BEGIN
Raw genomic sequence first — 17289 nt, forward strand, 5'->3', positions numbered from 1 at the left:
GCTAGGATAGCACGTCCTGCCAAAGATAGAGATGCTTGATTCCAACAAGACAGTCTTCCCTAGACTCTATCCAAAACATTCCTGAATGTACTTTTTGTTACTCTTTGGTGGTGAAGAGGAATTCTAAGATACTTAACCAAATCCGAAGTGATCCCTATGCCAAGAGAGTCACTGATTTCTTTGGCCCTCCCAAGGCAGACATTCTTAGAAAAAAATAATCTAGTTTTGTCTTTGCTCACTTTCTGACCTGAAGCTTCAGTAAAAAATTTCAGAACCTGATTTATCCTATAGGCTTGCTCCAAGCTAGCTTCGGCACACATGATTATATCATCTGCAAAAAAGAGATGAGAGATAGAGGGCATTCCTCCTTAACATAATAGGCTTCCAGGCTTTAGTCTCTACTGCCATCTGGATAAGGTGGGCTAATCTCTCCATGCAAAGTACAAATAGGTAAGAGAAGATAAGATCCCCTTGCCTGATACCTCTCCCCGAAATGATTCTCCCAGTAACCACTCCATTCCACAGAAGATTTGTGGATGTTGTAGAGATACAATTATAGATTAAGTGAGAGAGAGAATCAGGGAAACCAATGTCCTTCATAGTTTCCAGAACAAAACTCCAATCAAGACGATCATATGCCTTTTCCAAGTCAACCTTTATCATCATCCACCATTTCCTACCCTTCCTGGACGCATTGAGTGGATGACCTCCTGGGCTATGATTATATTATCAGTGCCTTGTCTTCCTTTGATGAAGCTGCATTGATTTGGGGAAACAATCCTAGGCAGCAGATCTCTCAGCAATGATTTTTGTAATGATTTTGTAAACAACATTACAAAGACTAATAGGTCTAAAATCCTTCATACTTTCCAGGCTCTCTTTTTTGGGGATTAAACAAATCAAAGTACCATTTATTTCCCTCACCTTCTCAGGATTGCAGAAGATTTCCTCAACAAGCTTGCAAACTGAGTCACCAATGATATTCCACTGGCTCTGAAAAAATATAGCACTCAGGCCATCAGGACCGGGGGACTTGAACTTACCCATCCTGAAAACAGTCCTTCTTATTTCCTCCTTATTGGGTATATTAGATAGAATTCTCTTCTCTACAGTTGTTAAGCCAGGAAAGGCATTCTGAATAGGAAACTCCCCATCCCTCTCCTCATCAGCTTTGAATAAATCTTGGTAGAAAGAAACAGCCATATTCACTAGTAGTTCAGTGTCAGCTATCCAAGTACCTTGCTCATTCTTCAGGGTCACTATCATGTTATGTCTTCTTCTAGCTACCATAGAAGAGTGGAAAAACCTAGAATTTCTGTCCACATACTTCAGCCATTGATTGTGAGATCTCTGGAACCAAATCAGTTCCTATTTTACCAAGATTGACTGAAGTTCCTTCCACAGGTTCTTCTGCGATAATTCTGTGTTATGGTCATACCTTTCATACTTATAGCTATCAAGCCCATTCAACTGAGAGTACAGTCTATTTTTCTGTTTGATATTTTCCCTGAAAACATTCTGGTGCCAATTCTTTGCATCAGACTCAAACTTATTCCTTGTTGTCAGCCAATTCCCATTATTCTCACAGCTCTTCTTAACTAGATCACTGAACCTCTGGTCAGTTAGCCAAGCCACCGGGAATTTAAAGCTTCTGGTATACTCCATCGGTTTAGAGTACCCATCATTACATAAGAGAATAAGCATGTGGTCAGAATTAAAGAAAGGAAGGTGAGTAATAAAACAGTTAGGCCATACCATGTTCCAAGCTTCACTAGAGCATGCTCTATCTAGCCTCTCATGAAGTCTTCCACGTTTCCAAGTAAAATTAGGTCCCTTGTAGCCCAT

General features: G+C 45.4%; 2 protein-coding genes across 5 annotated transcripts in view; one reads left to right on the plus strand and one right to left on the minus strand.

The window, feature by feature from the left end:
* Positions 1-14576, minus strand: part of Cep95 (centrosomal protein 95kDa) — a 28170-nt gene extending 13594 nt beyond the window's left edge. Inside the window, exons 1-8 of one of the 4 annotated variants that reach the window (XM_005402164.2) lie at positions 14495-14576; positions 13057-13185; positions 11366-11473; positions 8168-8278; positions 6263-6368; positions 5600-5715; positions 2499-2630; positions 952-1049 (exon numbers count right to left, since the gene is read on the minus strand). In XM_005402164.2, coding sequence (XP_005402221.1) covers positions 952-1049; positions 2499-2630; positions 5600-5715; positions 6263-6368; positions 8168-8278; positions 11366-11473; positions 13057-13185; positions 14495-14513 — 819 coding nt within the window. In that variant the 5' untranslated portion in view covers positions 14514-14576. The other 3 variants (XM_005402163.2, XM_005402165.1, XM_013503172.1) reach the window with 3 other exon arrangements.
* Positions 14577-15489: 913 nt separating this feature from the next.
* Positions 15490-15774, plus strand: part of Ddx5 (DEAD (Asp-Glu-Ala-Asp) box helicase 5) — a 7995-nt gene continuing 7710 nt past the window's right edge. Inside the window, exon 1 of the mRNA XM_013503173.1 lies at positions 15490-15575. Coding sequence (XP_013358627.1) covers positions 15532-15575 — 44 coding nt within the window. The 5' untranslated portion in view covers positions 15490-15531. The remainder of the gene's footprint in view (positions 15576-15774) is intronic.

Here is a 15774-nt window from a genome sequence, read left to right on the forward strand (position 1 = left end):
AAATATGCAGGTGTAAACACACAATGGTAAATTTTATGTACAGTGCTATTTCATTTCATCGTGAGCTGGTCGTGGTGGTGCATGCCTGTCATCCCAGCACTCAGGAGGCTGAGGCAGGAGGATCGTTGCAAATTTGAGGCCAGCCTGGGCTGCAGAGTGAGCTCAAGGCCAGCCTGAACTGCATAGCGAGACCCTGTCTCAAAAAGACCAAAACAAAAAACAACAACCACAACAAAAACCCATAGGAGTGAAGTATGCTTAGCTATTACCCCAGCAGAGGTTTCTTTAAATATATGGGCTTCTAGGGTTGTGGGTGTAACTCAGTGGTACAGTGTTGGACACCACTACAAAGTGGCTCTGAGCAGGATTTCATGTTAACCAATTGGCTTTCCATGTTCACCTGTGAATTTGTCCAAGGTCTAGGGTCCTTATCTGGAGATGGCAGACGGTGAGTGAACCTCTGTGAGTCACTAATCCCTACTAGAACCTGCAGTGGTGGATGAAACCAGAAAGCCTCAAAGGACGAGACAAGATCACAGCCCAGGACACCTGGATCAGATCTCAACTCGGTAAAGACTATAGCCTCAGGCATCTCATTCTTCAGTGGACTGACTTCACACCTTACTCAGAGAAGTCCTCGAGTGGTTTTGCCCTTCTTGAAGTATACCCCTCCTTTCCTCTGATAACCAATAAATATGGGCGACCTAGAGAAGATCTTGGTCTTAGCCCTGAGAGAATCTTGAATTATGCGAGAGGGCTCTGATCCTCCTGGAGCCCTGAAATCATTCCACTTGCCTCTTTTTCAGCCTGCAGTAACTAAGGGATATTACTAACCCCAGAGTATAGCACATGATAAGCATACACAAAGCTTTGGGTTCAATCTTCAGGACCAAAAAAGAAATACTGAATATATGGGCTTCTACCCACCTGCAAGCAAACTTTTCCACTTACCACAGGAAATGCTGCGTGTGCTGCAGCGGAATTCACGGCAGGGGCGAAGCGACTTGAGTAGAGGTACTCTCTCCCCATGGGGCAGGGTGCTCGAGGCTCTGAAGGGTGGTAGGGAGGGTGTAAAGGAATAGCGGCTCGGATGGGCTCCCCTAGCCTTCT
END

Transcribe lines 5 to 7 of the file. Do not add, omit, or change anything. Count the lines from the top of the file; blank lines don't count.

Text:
* Positions 1-14576, minus strand: part of Cep95 (centrosomal protein 95kDa) — a 28170-nt gene extending 13594 nt beyond the window's left edge. Inside the window, exons 1-8 of one of the 4 annotated variants that reach the window (XM_005402164.2) lie at positions 14495-14576; positions 13057-13185; positions 11366-11473; positions 8168-8278; positions 6263-6368; positions 5600-5715; positions 2499-2630; positions 952-1049 (exon numbers count right to left, since the gene is read on the minus strand). In XM_005402164.2, coding sequence (XP_005402221.1) covers positions 952-1049; positions 2499-2630; positions 5600-5715; positions 6263-6368; positions 8168-8278; positions 11366-11473; positions 13057-13185; positions 14495-14513 — 819 coding nt within the window. In that variant the 5' untranslated portion in view covers positions 14514-14576. The other 3 variants (XM_005402163.2, XM_005402165.1, XM_013503172.1) reach the window with 3 other exon arrangements.
* Positions 14577-15489: 913 nt separating this feature from the next.
* Positions 15490-15774, plus strand: part of Ddx5 (DEAD (Asp-Glu-Ala-Asp) box helicase 5) — a 7995-nt gene continuing 7710 nt past the window's right edge. Inside the window, exon 1 of the mRNA XM_013503173.1 lies at positions 15490-15575. Coding sequence (XP_013358627.1) covers positions 15532-15575 — 44 coding nt within the window. The 5' untranslated portion in view covers positions 15490-15531. The remainder of the gene's footprint in view (positions 15576-15774) is intronic.